On Tue, Jun 30, 2009 at 4:25 PM, Brion Vibber<brion(a)wikimedia.org> wrote:
IMO by the time you've implemented your
whitelisting parser you might as
well just interpret it rather than eval()ing.
I don't think so. You'd only have to do the whitelisting once, on
page save. After that you could just execute with no extra overhead.
Even better, you could write it to a file and include() the file; this
would be a huge win if you have an opcode cache. Of course, parsing
PHP within PHP should be much easier than parsing another language
within PHP: just use token_get_all() to do most of the work.
(And of course, eval()
might be disabled on the server. :)
Does anyone actually do this? It would break a lot of major web apps,
surely. If anyone does do this, it would still work if you could
write to a file and then include it.
Looping constructs are also extremely valuable -- at a
minimum in a
foreach() kind of way.
Right, but we could live without them in an initial version. They
could be added later.
It's not about "Wikipedia content", but
about being able to grab things
you see on another wiki and use or adapt them to your own needs. We get
lots of questions from people trying to grab some particular template
off Wikipedia to use on their own site for their own needs.
Sure. The point still holds. Some third parties would be unable to
use Wikipedia templates, yes. But given the tangle of dependencies
the major ones have, and how complicated they are, I'm guessing most
small third-party wikis don't bother in the end anyway. Requiring
exec() for full use of content is viable IMO.
Considering the amount of trouble people have getting
texvc working, I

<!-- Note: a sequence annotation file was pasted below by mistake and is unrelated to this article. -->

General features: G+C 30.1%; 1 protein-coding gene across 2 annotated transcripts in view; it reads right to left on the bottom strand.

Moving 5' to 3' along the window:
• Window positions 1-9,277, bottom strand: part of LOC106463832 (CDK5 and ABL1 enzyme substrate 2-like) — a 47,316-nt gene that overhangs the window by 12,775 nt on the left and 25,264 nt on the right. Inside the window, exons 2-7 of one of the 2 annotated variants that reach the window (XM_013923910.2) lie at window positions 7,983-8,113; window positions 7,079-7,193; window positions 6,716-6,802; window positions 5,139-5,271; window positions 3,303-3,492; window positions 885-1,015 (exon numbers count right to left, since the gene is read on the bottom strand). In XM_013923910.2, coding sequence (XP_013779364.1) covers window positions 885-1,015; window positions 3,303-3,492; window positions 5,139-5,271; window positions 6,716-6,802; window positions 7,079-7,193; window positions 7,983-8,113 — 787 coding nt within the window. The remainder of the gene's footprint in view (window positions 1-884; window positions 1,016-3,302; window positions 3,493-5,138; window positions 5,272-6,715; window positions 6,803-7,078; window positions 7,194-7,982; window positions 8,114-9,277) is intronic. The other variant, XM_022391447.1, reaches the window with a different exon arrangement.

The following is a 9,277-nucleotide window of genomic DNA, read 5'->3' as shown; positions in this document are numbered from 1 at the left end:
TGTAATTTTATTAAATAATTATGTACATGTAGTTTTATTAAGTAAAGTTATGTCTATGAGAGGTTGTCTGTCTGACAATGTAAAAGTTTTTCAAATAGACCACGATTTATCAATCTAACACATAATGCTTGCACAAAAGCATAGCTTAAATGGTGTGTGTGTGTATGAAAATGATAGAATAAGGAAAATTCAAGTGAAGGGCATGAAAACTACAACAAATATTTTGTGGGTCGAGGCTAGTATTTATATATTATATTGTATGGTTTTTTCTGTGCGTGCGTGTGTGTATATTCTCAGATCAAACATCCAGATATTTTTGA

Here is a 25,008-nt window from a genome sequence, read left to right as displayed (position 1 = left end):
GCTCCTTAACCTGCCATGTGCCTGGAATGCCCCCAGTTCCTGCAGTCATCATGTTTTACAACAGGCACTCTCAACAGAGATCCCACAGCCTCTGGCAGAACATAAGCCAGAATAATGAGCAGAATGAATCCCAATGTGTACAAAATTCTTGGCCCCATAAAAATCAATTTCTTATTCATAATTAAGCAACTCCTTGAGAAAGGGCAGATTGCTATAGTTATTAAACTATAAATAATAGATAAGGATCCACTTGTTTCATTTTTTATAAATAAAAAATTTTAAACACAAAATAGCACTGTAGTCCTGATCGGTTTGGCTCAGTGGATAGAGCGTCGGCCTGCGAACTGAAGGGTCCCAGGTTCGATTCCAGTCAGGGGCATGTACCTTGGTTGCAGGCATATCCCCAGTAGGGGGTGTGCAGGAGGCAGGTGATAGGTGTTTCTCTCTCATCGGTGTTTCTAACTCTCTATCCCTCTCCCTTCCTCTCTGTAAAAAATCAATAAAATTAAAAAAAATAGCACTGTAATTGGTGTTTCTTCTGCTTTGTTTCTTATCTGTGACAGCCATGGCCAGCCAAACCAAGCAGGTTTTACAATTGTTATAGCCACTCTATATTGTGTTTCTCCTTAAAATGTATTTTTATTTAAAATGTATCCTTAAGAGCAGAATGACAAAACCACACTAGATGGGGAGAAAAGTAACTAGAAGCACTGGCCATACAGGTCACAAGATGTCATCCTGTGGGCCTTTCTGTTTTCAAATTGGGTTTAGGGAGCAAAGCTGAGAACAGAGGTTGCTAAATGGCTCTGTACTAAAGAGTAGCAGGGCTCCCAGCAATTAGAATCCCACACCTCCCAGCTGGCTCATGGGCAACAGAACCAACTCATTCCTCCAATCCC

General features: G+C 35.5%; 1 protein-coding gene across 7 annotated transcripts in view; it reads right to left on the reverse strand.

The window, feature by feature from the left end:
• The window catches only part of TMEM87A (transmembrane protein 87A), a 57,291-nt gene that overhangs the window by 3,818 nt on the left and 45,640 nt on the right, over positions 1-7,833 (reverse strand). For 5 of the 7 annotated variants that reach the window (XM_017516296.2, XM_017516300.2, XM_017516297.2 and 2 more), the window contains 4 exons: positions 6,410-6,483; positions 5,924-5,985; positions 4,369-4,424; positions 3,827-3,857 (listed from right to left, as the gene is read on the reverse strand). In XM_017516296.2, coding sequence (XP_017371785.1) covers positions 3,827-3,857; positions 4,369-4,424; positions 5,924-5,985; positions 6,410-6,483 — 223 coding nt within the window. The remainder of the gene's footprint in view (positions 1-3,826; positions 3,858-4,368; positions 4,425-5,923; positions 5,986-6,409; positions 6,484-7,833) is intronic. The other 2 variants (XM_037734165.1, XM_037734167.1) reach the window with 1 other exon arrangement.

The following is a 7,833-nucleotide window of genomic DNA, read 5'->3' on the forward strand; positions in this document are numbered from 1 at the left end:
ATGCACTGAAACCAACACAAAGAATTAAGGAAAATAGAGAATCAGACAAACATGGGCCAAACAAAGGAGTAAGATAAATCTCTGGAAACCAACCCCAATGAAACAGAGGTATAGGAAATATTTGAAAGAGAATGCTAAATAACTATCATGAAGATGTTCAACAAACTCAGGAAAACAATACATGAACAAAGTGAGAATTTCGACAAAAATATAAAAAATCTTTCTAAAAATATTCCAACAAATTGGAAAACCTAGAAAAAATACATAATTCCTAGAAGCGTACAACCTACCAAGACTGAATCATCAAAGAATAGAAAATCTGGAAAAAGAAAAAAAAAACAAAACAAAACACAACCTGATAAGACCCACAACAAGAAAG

wouldn't want to force that on people just to use templates.
The problem with texvc is installing dependencies and compiling it. A
much better analogy is things like diff3 -- which we shell out to out
of the box, with zero configuration, if they exist and shelling out
works. (We'd probably want scripting off by default, of course, but
we could require just a single config line.)
Python "comes with batteries included",
which is to say it's got a huge
standard library (most of which of course wouldn't be available in a
restricted environment). Lua's bare interpreter of course wins in an
embedded-shipping contest. :D
Yep, but that's a big advantage. It means Windows users don't have to
do any extra work. It also lets us ensure a specific version is
reliably available. Imagine Wikimedia using Python 2.6, and someone
trying to run that on some shared host running Fedora 8 or God knows
what, with Python 2.2 or something. (Someone actually came into
#mediawiki a few months ago for help and it turned out their VPS was
something like Fedora 7 or 8. And horribly overpriced at that!)
Hmm... it might be interesting to experiment with
something like this,
if it can _really_ be compiled standalone. (Linux binary distribution is
a hellhole of incompatible linked library versions!)
I hadn't thought of libraries, you're right. It should work pretty
reliably on Linux (and hopefully not be too much bigger) if it's
statically linked, though, right?